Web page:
Mumford and the art of listening

Below I refer to John Sayles but maybe the movie Mumford is more like Lasse Hallstrom amused and charmed by a Norman Rockwell America. Whatever it is, and despite a few anachronisms, I still find this movie appealing. It has so many actors in it I’ve always liked. Part of its appeal may be that we don’t often see ensemble pieces like this anymore.

Mumford (1999)

Directed by Lawrence Kasdan

In 1999 writer-director Lawrence Kasdan gave us Mumford, a quiet comedy that was erroneously called “Capraesque.” I think it has a greater relationship to the movies of John Sayles than Capra. Think of a Sayles movie done as a low key comedy (I suppose the name Sayles already suggests “low key”).

Comparisons are misleading though. It’s similarity to either Capra or Sayles is essentially the fact it is an ensemble piece. But it lacks Capra’s frenetic quality. As for the movies of John Sayles, again its ensemble and it also uses some of the same actors, but it has a bit more Hollywood gloss than his films do (but not a lot).

This is a very long-winded way of saying Mumford is a low-key ensemble comedy. What I’ve yet to say is it’s very good. But the humour is often dry and if you don’t adjust to its tone and pace you may miss out on a quiet gem.

A therapy session with Doc Mumford (Loren Dean) and Sofie Crisp (Hope Davis).

The town of Mumford has a psychologist who is also named Mumford (Loren Dean). He’s only been in town for about four months but already he has a great number of patients. He seems to have an uncanny ability to help people, primarily through his unthreatening manner. He’s easy to talk to because Doc Mumford has a knack for listening.

Doc also has a knack for seeming like a psychologist while also never quite responding like one.

With deadpan style, he questions and answers from left field, such as when one character asks what kind kind of doctor he is. He tells her he’s a psychologist and she replies something like, “So you’re not a real doctor.” He answers back, “That’s right. I’m the fake kind.”

The doctor helps the troubled Althea (Mary McDonnell).

As it turns out, almost everyone in Mumford has a secret life. There’s a pharmacist (Pruitt Taylor Vince) with detailed sexual fantasies rooted in the 1950’s pulp magazines.

There’s a housewife (Mary McDonnell), spouse of an ‘A’ personality business man (Ted Danson). She compulsively orders almost everything she sees in catalogues and magazines.

There’s a teenage girl (Zooey Deschanel) who is caught up in the world portrayed in fashion magazines. And there’s the wealthy technology savant (Jason Lee) on whom the town relies – he has trouble finding an honest companion so he tries inventing one.

They all share in common one quality: loneliness.

Then there’s the young woman who appears to suffer from chronic fatigue syndrome (Hope Davis). The doctor soon finds himself falling in love with her.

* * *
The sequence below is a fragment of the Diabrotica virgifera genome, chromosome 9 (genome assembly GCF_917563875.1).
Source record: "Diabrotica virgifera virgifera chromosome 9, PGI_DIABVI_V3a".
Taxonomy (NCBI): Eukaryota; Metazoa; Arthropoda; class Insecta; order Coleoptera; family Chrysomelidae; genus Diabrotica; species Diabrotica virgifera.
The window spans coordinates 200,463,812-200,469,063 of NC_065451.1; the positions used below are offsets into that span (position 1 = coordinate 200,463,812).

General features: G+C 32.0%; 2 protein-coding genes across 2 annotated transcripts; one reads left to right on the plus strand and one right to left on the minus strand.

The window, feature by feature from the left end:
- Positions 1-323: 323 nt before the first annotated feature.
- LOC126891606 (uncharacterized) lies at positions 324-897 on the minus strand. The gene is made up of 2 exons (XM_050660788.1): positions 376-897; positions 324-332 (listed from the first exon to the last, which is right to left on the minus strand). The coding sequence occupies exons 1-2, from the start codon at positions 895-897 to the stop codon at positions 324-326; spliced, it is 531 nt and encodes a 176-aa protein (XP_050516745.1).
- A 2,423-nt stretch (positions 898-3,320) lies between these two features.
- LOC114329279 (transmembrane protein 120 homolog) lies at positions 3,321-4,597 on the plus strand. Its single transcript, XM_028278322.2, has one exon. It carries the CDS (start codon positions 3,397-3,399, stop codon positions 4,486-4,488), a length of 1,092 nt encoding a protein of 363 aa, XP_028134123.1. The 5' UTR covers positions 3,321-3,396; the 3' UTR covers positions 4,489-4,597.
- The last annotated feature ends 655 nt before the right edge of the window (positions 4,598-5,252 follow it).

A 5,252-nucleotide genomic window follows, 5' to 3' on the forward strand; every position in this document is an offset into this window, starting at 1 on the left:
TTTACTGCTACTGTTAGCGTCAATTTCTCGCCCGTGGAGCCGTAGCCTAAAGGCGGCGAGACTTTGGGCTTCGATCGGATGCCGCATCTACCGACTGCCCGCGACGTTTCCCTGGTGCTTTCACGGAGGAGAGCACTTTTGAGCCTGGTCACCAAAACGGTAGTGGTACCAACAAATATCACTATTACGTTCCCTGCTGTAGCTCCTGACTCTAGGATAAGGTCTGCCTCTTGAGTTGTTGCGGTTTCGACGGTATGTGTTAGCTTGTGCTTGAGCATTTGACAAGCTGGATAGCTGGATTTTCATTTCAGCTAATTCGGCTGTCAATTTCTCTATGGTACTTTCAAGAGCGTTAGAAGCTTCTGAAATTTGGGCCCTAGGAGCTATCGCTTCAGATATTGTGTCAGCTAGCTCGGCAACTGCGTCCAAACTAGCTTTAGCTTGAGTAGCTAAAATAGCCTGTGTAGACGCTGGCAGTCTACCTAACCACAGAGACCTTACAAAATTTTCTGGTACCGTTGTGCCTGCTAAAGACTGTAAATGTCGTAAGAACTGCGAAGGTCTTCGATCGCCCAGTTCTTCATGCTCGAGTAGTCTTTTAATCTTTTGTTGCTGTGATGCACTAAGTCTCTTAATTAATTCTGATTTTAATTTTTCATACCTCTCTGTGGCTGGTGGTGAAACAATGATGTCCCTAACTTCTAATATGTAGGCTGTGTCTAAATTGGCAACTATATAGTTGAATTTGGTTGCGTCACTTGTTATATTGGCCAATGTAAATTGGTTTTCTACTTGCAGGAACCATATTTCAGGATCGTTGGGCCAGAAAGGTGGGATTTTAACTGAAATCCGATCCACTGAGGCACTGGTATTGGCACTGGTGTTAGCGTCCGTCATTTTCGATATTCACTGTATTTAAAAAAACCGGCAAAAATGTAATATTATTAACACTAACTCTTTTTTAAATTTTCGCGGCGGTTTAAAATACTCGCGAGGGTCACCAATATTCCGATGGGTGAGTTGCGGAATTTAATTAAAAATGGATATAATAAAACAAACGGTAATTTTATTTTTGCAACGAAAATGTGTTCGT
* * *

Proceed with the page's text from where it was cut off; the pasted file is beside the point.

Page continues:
Alfre Woodard as Lily is the doctor’s conscience.

The movie is warmly amusing as we’re introduced to all these characters who inhabit Mumford, the town. They all have a secret life. However, as we soon learn, the doctor has a secret life too.

In the short time he has been in Mumford, he has fashioned an idyllic life. He’s become an integral and loved part of the community. But his own secret threatens to be revealed and, with it, everything he has gained since arriving.

It probably doesn’t read as very exciting and, in some ways, it’s not. The charm of the movie isn’t in its ability to pump adrenaline — it’s not that kind of movie. It’s in the relationships of the characters and how those characters interact. It’s certainly a sentimental movie but I didn’t find it excessive in this regard. Someone more cynical might find it that way but … well, there are more than enough dark movies out there to keep them happy.

It’s also true to say nothing really happens in the film. But again, it’s not about something happening so much as it’s about characters interacting. It’s a fantasy — the town and the situation — but, as with most fantasies, it has a fable quality.

I suppose you could say the movie is about our secrets and how they get in the way of fully realizing the potential of our lives, and of how the secrets seem more large and threatening to ourselves than they do to anyone else. In other words, there really isn’t much cause to keep them secrets.

In the end, I guess the movie does have a Capra quality in that the film has a message and, like Capra, it’s a pretty simple, folk wisdom one. It also shares in common with Capra’s films an ensemble of eccentric yet lovable characters.

Done well, warm, sweet movies can achieve what they attempt — make you feel good. And Mumford does this. Kasdan is well known for his dialogue and in Mumford it’s on full display. It’s extremely well written. You get the most out of the film if, like Doc Mumford, you make an effort and listen.

Leave a Reply